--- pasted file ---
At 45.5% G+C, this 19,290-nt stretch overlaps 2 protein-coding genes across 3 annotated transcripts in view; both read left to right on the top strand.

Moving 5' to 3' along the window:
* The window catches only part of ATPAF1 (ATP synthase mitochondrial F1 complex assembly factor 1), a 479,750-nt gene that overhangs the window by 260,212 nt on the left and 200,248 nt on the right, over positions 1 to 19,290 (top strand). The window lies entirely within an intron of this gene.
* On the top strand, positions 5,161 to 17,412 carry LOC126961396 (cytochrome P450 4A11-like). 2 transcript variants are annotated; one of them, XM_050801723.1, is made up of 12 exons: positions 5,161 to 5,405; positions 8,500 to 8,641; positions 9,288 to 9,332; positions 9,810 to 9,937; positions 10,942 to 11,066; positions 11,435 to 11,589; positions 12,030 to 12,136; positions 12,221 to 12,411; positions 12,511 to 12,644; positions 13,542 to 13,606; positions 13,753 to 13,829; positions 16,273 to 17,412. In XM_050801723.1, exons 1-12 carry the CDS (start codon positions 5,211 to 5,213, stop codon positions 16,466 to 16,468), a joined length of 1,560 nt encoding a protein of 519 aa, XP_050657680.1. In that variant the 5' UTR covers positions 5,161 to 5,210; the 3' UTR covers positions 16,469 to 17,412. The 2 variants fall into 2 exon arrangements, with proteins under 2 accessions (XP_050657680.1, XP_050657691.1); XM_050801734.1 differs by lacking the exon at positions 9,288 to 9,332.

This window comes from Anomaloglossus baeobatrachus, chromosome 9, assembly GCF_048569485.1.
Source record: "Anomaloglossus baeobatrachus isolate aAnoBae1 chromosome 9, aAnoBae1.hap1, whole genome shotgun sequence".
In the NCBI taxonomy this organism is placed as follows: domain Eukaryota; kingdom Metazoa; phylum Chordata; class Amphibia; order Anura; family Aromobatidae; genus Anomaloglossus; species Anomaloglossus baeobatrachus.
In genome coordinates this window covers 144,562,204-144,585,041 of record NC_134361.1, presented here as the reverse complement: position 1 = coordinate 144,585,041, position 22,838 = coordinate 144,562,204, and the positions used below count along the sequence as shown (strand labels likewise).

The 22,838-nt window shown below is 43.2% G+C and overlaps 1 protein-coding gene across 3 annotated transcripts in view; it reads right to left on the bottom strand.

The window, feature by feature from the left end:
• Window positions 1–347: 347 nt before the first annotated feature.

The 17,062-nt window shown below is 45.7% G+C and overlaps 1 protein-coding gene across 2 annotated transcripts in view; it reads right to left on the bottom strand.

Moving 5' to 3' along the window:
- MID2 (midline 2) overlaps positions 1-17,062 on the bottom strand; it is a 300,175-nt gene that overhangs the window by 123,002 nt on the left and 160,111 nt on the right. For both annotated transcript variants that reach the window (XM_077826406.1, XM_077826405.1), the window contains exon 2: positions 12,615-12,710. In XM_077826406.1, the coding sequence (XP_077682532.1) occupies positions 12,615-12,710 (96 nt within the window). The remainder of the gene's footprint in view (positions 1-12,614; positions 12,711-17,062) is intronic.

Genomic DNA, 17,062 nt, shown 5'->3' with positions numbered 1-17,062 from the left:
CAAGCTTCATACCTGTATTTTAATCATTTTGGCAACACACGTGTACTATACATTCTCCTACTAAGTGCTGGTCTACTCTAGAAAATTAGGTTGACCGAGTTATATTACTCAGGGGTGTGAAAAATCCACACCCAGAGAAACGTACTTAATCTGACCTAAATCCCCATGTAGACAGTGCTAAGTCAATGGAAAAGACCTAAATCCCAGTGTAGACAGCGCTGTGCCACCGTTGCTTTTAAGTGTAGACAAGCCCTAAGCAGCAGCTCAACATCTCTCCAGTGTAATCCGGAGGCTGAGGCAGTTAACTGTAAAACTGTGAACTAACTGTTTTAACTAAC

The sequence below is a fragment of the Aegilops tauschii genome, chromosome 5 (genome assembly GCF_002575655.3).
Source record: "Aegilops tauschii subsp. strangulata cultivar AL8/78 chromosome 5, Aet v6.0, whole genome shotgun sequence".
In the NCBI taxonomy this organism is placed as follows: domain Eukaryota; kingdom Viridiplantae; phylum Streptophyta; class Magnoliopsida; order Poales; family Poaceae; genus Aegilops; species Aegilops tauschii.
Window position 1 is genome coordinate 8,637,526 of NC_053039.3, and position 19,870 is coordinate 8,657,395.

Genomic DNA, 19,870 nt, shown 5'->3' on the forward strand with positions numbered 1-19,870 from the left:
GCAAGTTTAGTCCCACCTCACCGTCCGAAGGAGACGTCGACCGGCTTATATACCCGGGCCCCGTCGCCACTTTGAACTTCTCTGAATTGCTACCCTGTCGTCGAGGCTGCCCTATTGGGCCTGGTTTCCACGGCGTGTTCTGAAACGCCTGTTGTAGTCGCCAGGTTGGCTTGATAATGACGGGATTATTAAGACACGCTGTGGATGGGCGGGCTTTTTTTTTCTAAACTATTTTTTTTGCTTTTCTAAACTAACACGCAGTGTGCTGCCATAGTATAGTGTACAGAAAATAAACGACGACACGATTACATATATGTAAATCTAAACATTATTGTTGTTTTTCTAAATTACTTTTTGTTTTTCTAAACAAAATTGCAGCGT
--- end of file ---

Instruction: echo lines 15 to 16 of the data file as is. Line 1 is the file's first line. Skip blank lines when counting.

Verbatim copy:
Genomic DNA, 17,062 nt, shown 5'->3' with positions numbered 1-17,062 from the left:
CAAGCTTCATACCTGTATTTTAATCATTTTGGCAACACACGTGTACTATACATTCTCCTACTAAGTGCTGGTCTACTCTAGAAAATTAGGTTGACCGAGTTATATTACTCAGGGGTGTGAAAAATCCACACCCAGAGAAACGTACTTAATCTGACCTAAATCCCCATGTAGACAGTGCTAAGTCAATGGAAAAGACCTAAATCCCAGTGTAGACAGCGCTGTGCCACCGTTGCTTTTAAGTGTAGACAAGCCCTAAGCAGCAGCTCAACATCTCTCCAGTGTAATCCGGAGGCTGAGGCAGTTAACTGTAAAACTGTGAACTAACTGTTTTAACTAAC